After several months away from Spain Jim and I could take the suspense no longer. We returned to Matienzo, our goal being to find where the water flows into lake Buttermere in the Toca la Vaca system. We know it probably enters between the Whitworth series and the upstream end of lake Buttermere but the exact route in is still a mystery. If we are right we have narrowed the search down to only 25 meters of sumped passage.
The week before coming away I had been off sick from work and things were not improved by the ferry crossing of the Bay of Biscay. Perhaps the best that can be said of the crossing was that it gave me ample opportunity to get things out of my system; an opportunity I took full advantage of, it was not a pleasant crossing.
Sunday started with us worrying about food, we had brought very little and health issues forced a slow start. The time difference and the clocks changing didn’t help us either so we ended up with a visit to the supermarket followed by an optimistically long line preparation session and social calls.
Monday started at a reasonable time but overnight rain dulled enthusiasm and slowed the pace. The whole area had seen more rain than was needed in the run-up to our visit so we knew the cave would be wet. Once the river, visible from the flat, had dropped in level from the overnight rise we headed off to the cave. Our plan was for a short trip to carry kit in and put a ladder into the breakthrough window. Jim took on the latter job and completed it in good time despite the high water conditions and very poor visibility in the sump. I made an easy (recovery) day of things by helping Jim with kit before moving most of mine into the cave while he was sorting out the ladder.
First thing on Tuesday we were unable to see the river from the flat so we knew that the water levels had dropped further. At the cave the water level had dropped considerably so we moved two more cylinders in to the dive base this side of the duck before the rock bridge. Having the dive base nearer to the sump of the wild eels is preferable but the risk of having our kit cut off by a rise in water level is too high. After kitting up we headed off upstream, through the duck, over the rock bridge and eventually arrived at the sump. (On the way flow was visible from the inlet on the right but most of the flow seemed to be coming from the wild eels sump ahead.) Visibility in the sump had improved considerably from the previous day and the water level at the far end had dropped by about 60 cm; some 36 hours after the rainfall. We climbed up through the breakthrough window and moved Jim’s kit down to the water in AGM bypass from where he dived off to inspect the lines upstream. Upon returning he reported that all was well with the lines and that the visibility had not improved until the water from upper Whitworth was encountered. This water flowing over the cascade was cleared and appeared to be colder than the water in downstream Whitworth. Unfortunately the visibility around the dam bypass area was still too poor to see where the murky water was flowing in. On the return journey the water levels throughout then cave had dropped further and the inlet in Wild Mare was much more noticeable.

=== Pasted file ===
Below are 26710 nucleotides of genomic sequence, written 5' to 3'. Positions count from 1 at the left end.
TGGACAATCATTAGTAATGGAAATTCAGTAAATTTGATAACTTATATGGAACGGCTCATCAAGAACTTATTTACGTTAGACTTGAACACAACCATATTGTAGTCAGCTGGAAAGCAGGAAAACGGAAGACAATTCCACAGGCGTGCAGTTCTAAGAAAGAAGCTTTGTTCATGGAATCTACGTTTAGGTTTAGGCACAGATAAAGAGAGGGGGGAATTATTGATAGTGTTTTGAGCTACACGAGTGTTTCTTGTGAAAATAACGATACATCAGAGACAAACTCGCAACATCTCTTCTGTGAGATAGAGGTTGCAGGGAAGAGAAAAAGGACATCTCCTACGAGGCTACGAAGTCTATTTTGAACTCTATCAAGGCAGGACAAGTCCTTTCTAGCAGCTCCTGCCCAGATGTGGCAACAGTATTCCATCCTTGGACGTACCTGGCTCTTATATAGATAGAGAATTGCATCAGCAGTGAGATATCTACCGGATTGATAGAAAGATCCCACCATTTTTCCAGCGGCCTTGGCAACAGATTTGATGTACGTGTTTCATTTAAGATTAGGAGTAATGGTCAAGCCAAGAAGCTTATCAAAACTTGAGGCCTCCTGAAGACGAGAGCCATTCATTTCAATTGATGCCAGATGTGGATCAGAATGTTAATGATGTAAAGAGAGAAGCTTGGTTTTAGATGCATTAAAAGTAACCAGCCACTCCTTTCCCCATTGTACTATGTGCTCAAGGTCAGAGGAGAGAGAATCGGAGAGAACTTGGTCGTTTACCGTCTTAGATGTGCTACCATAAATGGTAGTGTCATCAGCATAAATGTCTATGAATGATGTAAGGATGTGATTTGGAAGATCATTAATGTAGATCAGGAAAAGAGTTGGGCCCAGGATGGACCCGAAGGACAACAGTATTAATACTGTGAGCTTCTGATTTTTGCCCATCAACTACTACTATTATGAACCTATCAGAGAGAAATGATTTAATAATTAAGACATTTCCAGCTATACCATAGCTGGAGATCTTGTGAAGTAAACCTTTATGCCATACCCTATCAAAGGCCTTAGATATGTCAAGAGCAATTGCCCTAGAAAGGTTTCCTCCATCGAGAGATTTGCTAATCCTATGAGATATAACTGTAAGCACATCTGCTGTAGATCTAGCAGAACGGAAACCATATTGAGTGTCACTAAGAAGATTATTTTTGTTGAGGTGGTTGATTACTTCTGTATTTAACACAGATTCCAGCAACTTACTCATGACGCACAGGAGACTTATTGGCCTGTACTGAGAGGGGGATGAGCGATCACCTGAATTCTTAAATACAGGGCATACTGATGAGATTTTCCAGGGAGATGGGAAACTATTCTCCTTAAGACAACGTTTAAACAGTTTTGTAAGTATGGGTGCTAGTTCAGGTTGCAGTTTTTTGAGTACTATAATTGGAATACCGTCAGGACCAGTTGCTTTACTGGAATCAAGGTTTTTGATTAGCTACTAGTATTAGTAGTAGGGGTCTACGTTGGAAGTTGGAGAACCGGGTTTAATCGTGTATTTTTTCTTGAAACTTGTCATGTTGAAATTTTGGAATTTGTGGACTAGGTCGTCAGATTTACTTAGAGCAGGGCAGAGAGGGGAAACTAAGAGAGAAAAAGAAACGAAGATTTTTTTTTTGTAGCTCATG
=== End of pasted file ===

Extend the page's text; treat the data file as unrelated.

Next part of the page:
Series - Matienzo Caving
- Exploring Spain
- The rain in Spain…
- Using the back entrance
- A Wild Mare kicks out
- Whitworth Upstream
- (Not Really) Making New Ground
- Return to the Dam Bypass
- The Dam Water
- Matienzo epilogue
- Matienzo July/August 2013, Pt 1
- Matienzo July/August 2013, Pt 2
- Matienzo July/August 2013, Pt 3